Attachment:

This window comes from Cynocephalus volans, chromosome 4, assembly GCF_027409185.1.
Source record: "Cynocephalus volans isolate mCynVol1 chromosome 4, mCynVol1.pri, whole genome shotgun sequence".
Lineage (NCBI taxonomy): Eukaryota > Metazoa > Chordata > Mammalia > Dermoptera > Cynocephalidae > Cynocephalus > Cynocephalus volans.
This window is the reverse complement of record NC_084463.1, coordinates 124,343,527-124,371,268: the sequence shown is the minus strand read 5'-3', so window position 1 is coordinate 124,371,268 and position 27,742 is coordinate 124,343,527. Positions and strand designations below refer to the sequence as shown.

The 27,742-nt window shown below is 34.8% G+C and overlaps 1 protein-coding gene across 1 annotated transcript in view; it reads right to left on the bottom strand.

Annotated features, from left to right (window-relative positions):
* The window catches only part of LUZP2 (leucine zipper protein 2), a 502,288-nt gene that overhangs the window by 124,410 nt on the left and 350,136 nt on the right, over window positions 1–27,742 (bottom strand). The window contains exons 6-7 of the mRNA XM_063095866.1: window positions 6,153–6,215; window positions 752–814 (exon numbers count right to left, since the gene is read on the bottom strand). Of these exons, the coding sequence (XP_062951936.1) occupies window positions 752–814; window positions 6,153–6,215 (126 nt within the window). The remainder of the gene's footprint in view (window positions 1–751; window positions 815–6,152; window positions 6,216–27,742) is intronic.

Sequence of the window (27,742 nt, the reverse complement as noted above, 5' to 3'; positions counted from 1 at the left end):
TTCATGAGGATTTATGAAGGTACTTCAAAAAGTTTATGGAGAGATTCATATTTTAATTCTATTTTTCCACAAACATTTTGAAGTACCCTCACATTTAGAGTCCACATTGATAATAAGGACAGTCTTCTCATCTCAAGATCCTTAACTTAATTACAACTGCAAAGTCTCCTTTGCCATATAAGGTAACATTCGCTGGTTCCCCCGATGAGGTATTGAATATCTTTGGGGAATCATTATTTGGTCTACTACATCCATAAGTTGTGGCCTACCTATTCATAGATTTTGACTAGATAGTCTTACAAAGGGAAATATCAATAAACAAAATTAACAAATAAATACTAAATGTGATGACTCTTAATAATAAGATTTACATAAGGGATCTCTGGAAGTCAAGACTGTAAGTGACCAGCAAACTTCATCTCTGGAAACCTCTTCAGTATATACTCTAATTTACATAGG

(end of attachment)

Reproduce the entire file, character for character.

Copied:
This window comes from Cynocephalus volans, chromosome 4, assembly GCF_027409185.1.
Source record: "Cynocephalus volans isolate mCynVol1 chromosome 4, mCynVol1.pri, whole genome shotgun sequence".
Lineage (NCBI taxonomy): Eukaryota > Metazoa > Chordata > Mammalia > Dermoptera > Cynocephalidae > Cynocephalus > Cynocephalus volans.
This window is the reverse complement of record NC_084463.1, coordinates 124,343,527-124,371,268: the sequence shown is the minus strand read 5'-3', so window position 1 is coordinate 124,371,268 and position 27,742 is coordinate 124,343,527. Positions and strand designations below refer to the sequence as shown.

The 27,742-nt window shown below is 34.8% G+C and overlaps 1 protein-coding gene across 1 annotated transcript in view; it reads right to left on the bottom strand.

Annotated features, from left to right (window-relative positions):
* The window catches only part of LUZP2 (leucine zipper protein 2), a 502,288-nt gene that overhangs the window by 124,410 nt on the left and 350,136 nt on the right, over window positions 1–27,742 (bottom strand). The window contains exons 6-7 of the mRNA XM_063095866.1: window positions 6,153–6,215; window positions 752–814 (exon numbers count right to left, since the gene is read on the bottom strand). Of these exons, the coding sequence (XP_062951936.1) occupies window positions 752–814; window positions 6,153–6,215 (126 nt within the window). The remainder of the gene's footprint in view (window positions 1–751; window positions 815–6,152; window positions 6,216–27,742) is intronic.

Sequence of the window (27,742 nt, the reverse complement as noted above, 5' to 3'; positions counted from 1 at the left end):
TTCATGAGGATTTATGAAGGTACTTCAAAAAGTTTATGGAGAGATTCATATTTTAATTCTATTTTTCCACAAACATTTTGAAGTACCCTCACATTTAGAGTCCACATTGATAATAAGGACAGTCTTCTCATCTCAAGATCCTTAACTTAATTACAACTGCAAAGTCTCCTTTGCCATATAAGGTAACATTCGCTGGTTCCCCCGATGAGGTATTGAATATCTTTGGGGAATCATTATTTGGTCTACTACATCCATAAGTTGTGGCCTACCTATTCATAGATTTTGACTAGATAGTCTTACAAAGGGAAATATCAATAAACAAAATTAACAAATAAATACTAAATGTGATGACTCTTAATAATAAGATTTACATAAGGGATCTCTGGAAGTCAAGACTGTAAGTGACCAGCAAACTTCATCTCTGGAAACCTCTTCAGTATATACTCTAATTTACATAGG